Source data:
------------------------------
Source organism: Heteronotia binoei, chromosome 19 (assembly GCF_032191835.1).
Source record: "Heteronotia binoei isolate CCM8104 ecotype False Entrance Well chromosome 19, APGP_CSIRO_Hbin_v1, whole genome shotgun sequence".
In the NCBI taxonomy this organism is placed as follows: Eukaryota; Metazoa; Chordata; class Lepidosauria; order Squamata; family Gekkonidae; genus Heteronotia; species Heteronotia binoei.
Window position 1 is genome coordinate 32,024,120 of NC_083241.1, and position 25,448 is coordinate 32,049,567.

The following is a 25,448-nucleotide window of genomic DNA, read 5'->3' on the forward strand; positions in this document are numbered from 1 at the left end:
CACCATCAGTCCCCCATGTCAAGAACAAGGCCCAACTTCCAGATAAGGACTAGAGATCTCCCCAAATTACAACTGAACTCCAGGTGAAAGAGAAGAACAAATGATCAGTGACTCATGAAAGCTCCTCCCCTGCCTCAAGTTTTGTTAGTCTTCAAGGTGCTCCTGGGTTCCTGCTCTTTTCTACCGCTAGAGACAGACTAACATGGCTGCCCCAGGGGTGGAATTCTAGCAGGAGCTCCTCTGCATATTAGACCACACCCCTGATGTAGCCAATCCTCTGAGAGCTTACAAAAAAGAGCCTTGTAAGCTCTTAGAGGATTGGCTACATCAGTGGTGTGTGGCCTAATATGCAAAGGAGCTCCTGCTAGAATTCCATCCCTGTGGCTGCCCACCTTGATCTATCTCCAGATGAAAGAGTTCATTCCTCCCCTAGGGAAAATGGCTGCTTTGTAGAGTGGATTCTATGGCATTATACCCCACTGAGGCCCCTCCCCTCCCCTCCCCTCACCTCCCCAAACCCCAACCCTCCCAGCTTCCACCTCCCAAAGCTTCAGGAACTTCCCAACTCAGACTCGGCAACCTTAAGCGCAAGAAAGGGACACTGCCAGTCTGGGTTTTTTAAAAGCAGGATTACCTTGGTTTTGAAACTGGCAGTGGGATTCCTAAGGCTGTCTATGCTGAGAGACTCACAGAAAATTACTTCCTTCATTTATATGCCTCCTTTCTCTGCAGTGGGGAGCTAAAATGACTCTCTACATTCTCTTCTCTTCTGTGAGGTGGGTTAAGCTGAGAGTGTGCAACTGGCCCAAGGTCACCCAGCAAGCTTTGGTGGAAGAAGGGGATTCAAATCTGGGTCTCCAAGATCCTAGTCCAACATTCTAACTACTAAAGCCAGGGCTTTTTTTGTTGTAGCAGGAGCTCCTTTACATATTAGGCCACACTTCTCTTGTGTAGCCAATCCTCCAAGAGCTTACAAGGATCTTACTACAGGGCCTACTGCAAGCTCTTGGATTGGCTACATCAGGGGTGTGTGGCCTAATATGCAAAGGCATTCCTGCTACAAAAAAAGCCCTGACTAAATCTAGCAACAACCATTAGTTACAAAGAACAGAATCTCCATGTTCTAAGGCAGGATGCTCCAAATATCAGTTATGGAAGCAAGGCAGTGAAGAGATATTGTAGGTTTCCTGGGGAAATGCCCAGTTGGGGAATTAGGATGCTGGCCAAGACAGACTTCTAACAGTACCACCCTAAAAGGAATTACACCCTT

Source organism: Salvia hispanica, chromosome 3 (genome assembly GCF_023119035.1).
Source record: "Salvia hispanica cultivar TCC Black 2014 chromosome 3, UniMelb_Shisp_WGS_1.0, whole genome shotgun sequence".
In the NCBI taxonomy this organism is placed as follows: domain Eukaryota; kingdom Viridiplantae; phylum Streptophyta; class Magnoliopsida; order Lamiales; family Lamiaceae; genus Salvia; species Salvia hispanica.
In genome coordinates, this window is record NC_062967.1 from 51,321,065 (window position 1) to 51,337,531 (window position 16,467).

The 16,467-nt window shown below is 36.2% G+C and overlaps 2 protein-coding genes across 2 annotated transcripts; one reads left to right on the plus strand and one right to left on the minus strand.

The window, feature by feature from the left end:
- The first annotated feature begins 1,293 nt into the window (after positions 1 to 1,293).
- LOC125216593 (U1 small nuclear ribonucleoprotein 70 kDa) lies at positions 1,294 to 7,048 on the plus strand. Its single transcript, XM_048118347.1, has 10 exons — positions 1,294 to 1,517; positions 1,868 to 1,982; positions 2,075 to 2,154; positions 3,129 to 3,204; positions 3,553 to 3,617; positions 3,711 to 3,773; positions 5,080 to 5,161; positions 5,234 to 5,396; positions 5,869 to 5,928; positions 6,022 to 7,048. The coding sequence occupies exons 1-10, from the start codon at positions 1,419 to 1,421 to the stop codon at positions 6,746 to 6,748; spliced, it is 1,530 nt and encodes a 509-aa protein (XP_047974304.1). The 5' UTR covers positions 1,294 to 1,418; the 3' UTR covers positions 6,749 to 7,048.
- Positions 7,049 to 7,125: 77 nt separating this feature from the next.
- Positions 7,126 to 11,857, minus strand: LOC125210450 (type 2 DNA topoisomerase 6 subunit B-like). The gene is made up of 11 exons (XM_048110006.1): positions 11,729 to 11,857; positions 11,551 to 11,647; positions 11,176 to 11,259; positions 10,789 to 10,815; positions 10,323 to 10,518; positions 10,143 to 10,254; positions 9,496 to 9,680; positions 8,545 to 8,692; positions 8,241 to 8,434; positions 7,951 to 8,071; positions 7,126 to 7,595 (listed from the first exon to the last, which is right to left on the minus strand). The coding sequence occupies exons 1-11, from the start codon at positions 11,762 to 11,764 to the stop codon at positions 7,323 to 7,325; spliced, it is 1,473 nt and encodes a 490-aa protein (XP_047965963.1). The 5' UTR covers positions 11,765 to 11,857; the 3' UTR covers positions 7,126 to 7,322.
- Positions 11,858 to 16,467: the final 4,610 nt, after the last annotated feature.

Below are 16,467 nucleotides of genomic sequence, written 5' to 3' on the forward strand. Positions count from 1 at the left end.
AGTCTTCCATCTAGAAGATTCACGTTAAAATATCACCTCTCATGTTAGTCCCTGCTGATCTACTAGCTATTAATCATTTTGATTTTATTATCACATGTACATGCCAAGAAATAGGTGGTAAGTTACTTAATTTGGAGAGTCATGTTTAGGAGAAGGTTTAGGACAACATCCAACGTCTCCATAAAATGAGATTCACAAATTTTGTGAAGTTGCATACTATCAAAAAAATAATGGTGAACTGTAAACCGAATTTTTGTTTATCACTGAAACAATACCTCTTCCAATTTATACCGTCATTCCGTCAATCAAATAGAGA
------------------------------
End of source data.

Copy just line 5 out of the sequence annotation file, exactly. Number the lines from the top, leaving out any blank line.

The following is a 25,448-nucleotide window of genomic DNA, read 5'->3' on the forward strand; positions in this document are numbered from 1 at the left end: